“How do I manage risk in this market?”
That’s one of the most common questions I hear, whether it’s from friends and clients, attendees at my seminars or even folks I just meet on the street. I do understand why I hear it so frequently. Last year the bulls ran the market to high after high and this year the volatility has picked up dramatically.
Several-hundred-point swings on the Dow have become more common, and we’ve seen a lot of investors selling and running for the hills. That’s not a risk management strategy – it’s panic selling and will likely lead to greater losses down the road. Then there are those who sit and wait for the “right” time to invest, and thinking about the profits they’ve left on the table makes my head spin.
Let me tell you a little story: I bought my first stock 20 years ago during the height of the internet boom when the market soared to what were thought of then as unfathomable levels. It was a great time to get into investing, and the wild ride lasted a few more years before the bears finally had their say. In the 18 years since the tech rally peaked, there have been two major bear markets and several smaller garden-variety corrections. And – here’s the key – there have also been two bull markets that resulted in the S&P 500 more than doubling each time.
My point here is that if you’ve been hesitant to stay invested, trying to time the market with both buys and sells will almost always be a losing game. Stocks go up and down all the time. Heading to the sidelines during the downs or trying to avoid them generally means you’ll also miss out on the ups.
You can stay invested in stocks with big potential while also keeping your risk in check. That’s exactly why I created my NexGen system. Even in the midst of that second bull market, when the S&P was up 320%+ from its 2009 low, I continued to see strong investment opportunities. The same is true today. I still see potential with the market off its highs and stocks gyrating on a weekly basis, especially within some of the sweeping themes we’re investing in.
Picking the Right Stocks
It all starts with owning the right stocks to begin with, and then you also need a solid risk management strategy in place that protects you both on the entry and exit of those stocks. I do this through a three-prong approach that gives us a fully comprehensive picture of the stock we’re investing in and the catalysts that will take it higher. Those three prongs are fundamentals, technicals and what I like to call the intangibles.
The fundamentals look at the company itself and take macroeconomic factors into consideration, as well as things like earnings, revenue and valuation. The technicals are our second prong. Many investors are swayed by financial media hype and daily price fluctuations, but there is a way to cut through all of the noise. Charts don’t lie. They can be helpful with both long-term investments and shorter-term trading. By analyzing what they tell us, we can identify better entry and exit points to maximize our profits while protecting our downside.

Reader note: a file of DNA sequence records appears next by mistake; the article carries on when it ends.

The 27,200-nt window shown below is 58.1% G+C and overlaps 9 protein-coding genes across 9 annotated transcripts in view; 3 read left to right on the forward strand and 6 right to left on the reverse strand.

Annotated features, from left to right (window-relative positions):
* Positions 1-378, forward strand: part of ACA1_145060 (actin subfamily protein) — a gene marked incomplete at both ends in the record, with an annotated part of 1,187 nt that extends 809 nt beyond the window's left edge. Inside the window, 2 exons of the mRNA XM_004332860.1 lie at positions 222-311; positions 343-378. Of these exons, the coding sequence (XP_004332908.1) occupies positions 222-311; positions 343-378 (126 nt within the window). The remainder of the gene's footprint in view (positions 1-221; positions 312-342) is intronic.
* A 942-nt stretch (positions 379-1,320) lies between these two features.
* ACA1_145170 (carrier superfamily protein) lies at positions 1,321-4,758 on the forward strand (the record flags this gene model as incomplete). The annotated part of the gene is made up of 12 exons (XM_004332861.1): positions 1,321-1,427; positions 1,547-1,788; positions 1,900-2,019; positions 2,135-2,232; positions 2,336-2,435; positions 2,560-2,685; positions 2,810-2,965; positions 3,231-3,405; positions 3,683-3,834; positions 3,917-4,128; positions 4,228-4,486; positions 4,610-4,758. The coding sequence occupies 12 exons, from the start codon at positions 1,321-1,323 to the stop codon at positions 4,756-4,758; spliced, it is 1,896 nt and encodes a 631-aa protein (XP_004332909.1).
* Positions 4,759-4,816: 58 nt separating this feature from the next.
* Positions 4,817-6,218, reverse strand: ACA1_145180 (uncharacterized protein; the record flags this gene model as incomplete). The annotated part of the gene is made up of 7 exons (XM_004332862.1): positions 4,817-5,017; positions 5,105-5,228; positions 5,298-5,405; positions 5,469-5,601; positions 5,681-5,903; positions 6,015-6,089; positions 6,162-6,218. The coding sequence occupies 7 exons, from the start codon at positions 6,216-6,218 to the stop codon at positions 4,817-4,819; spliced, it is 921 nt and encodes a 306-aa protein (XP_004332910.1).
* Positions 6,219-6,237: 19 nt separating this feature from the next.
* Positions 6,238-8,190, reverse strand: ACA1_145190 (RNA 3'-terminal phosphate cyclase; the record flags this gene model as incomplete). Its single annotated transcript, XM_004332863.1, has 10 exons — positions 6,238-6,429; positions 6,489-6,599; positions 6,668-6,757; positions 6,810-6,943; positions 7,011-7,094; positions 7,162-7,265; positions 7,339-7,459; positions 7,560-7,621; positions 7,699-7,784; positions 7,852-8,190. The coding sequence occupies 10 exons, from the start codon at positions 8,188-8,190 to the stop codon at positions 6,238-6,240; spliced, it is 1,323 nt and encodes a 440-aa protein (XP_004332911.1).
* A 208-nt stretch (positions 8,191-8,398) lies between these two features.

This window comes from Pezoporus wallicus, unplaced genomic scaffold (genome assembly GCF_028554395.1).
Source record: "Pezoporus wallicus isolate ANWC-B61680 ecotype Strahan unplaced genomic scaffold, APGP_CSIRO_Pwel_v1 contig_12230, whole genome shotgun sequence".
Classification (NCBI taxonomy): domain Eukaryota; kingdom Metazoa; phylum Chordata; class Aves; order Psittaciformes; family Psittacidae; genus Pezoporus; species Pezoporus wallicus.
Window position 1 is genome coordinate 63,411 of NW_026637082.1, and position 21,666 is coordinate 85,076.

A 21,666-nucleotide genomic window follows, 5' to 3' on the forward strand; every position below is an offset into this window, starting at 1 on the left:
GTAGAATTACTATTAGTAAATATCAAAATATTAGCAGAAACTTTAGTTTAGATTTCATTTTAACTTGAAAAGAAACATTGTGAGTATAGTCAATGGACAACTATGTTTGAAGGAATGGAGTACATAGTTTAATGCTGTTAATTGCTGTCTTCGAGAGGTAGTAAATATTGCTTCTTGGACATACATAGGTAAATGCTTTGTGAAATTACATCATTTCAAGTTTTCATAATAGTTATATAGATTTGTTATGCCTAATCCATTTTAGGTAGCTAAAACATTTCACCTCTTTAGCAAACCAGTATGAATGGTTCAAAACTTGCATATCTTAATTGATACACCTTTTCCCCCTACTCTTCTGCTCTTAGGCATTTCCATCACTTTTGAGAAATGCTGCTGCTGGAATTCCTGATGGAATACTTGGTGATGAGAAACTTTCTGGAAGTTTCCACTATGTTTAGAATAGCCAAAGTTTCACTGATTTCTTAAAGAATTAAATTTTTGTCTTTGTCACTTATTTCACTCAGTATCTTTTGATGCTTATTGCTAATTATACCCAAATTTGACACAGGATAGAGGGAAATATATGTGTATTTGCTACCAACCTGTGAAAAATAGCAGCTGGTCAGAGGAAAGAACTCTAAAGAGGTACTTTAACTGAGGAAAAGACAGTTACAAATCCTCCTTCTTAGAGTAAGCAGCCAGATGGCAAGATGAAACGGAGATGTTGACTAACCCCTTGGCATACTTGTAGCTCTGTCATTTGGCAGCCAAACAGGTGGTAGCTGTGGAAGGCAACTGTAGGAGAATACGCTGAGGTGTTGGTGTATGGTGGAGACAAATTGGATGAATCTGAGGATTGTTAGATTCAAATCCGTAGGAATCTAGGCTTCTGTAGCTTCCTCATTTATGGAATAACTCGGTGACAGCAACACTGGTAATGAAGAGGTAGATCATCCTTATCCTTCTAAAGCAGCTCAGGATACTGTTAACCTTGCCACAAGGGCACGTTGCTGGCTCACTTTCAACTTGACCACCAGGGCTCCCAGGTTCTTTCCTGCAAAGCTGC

Finally, the intangibles, which to me are the most exciting part of our methodology. These are the mega-trends that are reshaping our lives and our world, and right now we’re watching some of the most exciting trends in decades play out. These are the themes and catalysts that produce big gains in the years ahead – and that’s the whole idea behind my system.
So how exactly do you manage risk? For trades, I rely very heavily on charts and what I call critical support levels – price points where additional downside opens up to the point where I may need to sell. For longer-term holdings, the goal is to hold them for as long as the larger theme plays out.
That doesn’t mean we adopt a “buy and hope” or “buy and ignore” strategy – that actually isn’t even a real strategy. The key is understanding what movements in a stock are acceptable – both up and down – and at what point it’s time to move on.
I know it’s tough, but we are much better off riding out price swings as long as the expectation for bigger gains over time is unchanged. The market plays a big role in that, which we saw during the broad market correction earlier this year. Many stocks breached critical support levels as they fell, but if we had taken that as a sell signal we would have locked in bigger losses than we wanted when we didn’t have to. By holding, we were able to ride the rally back.
The best approach is to tune out the short-term noise and sell when a stock trades up to nearly full valuation based on both the company itself and the mega-trend in which it is operating. And on the downside, I will move on primarily if the story changes and the reasons I initiated the position are no longer valid. For example, if we bought a biotech stock with a potential blockbuster drug in its pipeline but then the FDA denied its approval, we would probably need to sell as the upside potential would have greatly shifted.
In the end, there is no perfect risk management strategy, but the one I use is an effective combination of chart reading, fundamentals analysis and everyday news flow. It’s a very important tool in both long-term investing and short-term trading, and it will certainly help you make more money and sleep better at night.